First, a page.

Moscow is investing “between USD51 million and USD68 million” to develop a fisheries “cluster” of companies in its industrial Kaliningrad enclave sandwiched between Lithuania and Poland.
National Fish Resources, an arm’s length agency of the Federal Fisheries Agency, aims to build refrigerated containers, a new bunkering facility, a fish canning plant and an on-site ship-repair and service business, PortNews has reported. While built for Russian vessels plying the wild Baltic Sea catch, fish landing and processing in Kaliningrad have had just 400,000 Kaliningraders to feed, many of them commuters to mainland Russia, so local seafood landing tend to deliver into northern Poland or ship to Russia where they compete with other fish products.
Both Leroy Seafood Group and Norwell have in the past delivered Norwegian salmon to at least one local Russian distributor under the Salmon House brand. No supplies are currently permitted after Russia’s 2014 sanctions retaliation that affected seafood.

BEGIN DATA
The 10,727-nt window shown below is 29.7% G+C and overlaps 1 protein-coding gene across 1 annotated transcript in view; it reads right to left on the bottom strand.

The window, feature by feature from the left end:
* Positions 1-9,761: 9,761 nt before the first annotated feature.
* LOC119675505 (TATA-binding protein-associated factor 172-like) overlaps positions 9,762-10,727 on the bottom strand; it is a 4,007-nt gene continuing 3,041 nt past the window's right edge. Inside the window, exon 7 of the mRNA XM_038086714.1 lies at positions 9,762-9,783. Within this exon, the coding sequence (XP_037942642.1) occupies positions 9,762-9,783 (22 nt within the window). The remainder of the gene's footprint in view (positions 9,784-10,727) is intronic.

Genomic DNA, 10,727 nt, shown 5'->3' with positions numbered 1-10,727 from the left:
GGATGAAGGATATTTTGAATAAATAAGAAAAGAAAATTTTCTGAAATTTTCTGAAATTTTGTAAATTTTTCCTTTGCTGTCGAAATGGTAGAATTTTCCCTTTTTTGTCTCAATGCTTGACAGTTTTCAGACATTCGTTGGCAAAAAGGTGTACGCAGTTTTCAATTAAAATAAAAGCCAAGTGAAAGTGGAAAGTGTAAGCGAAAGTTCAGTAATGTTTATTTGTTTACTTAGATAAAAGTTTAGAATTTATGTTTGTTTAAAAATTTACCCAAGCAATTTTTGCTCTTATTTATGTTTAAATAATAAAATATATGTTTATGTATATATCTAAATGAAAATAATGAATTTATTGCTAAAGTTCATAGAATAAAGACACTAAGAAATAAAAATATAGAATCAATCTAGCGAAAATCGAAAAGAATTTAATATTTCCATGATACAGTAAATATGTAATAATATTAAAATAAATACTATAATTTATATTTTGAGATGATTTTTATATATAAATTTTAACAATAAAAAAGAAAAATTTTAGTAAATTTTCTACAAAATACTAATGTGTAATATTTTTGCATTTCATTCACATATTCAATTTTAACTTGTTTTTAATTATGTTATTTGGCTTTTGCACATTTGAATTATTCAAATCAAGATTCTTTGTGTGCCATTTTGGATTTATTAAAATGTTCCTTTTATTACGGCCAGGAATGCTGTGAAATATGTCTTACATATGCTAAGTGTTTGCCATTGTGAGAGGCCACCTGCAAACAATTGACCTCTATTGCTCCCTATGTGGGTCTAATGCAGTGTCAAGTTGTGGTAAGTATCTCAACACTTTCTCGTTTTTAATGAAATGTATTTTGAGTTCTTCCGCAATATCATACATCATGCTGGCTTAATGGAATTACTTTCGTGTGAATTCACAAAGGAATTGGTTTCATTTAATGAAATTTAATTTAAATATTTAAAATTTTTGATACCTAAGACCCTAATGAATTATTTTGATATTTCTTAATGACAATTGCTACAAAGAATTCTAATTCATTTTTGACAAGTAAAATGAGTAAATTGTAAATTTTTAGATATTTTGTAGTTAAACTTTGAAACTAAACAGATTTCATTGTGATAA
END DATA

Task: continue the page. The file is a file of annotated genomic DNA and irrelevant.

A national plan to develop Kaliningrad is underway and includes a new transit hub at Khrabrovo Airport. However, as part of Russia’s WTO dealmaking, the region lost its toll-free status with the rest of the Russian Federation years ago.
Meanwhile, new laws mean a “minimum investment” of USD855,000 allows any business to set up residence in an enclave. A young new governor with an economics degree, Anton Alikhanov, has been handpicked to oversee growth in Russia’s fastest-growing region.